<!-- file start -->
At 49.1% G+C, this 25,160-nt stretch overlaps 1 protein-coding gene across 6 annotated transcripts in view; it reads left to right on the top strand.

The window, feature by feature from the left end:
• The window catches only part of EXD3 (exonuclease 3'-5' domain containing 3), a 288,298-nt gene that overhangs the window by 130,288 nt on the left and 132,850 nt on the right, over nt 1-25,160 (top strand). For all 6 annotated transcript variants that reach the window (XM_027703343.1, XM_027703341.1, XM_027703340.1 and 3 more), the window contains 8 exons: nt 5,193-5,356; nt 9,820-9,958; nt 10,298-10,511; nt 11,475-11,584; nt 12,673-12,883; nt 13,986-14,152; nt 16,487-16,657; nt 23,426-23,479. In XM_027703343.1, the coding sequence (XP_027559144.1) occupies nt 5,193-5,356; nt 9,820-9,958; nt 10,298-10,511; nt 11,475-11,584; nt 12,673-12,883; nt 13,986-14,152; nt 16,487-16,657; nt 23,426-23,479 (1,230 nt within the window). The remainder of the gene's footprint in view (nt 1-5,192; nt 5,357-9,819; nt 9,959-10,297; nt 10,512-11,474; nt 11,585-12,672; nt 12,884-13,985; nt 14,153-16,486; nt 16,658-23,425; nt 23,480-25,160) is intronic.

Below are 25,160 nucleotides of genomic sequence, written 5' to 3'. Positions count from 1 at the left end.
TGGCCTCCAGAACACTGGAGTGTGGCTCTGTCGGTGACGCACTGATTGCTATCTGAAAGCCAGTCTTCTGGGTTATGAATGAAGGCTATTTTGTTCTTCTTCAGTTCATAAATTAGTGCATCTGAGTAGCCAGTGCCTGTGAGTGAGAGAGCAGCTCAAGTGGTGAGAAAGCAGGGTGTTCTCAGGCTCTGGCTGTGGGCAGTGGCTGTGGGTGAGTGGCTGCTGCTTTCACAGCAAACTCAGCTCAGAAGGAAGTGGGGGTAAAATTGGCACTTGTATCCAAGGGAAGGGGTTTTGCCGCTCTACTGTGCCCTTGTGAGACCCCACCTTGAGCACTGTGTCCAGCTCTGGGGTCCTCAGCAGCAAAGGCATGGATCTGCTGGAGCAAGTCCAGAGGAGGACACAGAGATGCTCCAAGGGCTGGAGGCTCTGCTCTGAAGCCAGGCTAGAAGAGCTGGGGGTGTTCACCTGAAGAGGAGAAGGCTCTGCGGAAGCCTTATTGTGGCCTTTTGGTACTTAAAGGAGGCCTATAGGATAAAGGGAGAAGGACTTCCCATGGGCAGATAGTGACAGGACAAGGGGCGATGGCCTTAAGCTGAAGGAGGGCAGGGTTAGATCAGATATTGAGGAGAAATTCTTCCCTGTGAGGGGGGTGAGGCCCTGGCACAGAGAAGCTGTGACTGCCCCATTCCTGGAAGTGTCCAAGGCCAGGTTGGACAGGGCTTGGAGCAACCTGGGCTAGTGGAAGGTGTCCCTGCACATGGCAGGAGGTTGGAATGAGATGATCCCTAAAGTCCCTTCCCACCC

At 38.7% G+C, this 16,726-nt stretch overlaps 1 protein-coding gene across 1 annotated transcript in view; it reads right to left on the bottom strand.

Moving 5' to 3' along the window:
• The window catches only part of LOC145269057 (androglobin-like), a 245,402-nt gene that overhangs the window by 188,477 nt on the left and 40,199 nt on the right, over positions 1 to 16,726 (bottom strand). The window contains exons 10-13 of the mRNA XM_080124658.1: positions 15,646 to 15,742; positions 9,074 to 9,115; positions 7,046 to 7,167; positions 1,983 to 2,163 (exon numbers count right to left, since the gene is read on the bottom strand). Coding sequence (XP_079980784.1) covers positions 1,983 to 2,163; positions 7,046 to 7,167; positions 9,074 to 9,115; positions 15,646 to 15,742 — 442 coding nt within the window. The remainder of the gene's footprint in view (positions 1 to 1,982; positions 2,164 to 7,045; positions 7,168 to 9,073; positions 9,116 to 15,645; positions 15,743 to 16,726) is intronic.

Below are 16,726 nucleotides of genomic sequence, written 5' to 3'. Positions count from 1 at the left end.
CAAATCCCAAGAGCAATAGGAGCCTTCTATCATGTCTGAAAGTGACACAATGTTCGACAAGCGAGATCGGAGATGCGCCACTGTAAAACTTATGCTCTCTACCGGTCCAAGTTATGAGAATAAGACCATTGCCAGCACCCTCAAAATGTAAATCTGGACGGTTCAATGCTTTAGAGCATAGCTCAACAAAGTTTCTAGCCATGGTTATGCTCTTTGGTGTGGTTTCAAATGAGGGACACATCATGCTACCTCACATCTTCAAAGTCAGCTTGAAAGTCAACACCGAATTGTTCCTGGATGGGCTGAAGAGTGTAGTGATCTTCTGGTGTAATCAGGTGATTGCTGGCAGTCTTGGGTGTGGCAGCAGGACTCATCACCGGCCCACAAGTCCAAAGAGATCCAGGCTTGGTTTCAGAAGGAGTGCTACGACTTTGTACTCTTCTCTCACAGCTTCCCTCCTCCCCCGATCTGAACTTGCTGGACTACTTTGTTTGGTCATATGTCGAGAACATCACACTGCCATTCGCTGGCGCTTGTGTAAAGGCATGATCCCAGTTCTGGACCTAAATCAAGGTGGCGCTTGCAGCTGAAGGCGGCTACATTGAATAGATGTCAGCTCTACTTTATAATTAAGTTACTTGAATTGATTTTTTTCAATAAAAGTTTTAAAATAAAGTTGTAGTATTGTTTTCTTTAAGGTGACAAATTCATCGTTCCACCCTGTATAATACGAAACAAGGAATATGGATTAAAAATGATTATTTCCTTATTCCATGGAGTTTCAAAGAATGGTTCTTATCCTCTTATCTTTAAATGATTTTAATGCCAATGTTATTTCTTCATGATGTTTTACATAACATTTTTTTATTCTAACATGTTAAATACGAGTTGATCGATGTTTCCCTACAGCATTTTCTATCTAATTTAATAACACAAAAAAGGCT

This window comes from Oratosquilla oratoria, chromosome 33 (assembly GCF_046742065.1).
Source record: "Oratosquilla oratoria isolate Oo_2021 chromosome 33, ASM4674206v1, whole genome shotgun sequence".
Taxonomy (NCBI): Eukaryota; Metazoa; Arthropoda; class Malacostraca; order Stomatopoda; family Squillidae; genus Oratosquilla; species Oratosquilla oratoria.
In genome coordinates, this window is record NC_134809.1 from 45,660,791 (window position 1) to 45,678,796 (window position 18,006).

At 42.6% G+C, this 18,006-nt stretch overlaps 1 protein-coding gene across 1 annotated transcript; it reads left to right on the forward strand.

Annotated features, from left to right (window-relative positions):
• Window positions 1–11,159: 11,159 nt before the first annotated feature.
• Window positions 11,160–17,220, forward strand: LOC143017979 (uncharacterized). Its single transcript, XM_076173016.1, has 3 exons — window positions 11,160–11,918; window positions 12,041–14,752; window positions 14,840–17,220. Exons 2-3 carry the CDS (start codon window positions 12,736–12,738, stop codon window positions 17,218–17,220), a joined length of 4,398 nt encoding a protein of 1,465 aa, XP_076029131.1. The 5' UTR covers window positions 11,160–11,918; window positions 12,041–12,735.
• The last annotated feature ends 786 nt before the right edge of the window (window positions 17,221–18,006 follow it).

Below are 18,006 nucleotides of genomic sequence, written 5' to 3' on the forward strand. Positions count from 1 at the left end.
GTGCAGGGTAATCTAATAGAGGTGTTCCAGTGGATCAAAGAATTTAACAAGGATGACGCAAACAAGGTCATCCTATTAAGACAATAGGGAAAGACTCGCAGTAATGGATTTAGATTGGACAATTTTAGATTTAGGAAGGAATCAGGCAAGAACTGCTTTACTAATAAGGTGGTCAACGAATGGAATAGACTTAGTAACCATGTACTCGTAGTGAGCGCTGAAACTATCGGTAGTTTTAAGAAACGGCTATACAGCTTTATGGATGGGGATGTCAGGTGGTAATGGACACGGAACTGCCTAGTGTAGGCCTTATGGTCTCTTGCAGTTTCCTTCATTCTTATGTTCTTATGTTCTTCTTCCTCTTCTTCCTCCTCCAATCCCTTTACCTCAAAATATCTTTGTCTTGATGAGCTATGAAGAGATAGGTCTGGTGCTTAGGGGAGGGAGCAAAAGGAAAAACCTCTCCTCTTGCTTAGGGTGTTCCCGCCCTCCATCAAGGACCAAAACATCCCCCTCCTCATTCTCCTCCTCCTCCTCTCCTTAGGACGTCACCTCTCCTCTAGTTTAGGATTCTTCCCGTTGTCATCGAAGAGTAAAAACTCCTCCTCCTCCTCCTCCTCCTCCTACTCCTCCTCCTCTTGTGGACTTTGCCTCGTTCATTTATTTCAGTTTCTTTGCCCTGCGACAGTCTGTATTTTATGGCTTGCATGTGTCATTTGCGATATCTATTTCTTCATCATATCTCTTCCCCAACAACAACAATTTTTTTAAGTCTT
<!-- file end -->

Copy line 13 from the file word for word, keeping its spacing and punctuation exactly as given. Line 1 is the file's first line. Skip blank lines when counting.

Taxonomy (NCBI): Eukaryota; Metazoa; Arthropoda; class Malacostraca; order Stomatopoda; family Squillidae; genus Oratosquilla; species Oratosquilla oratoria.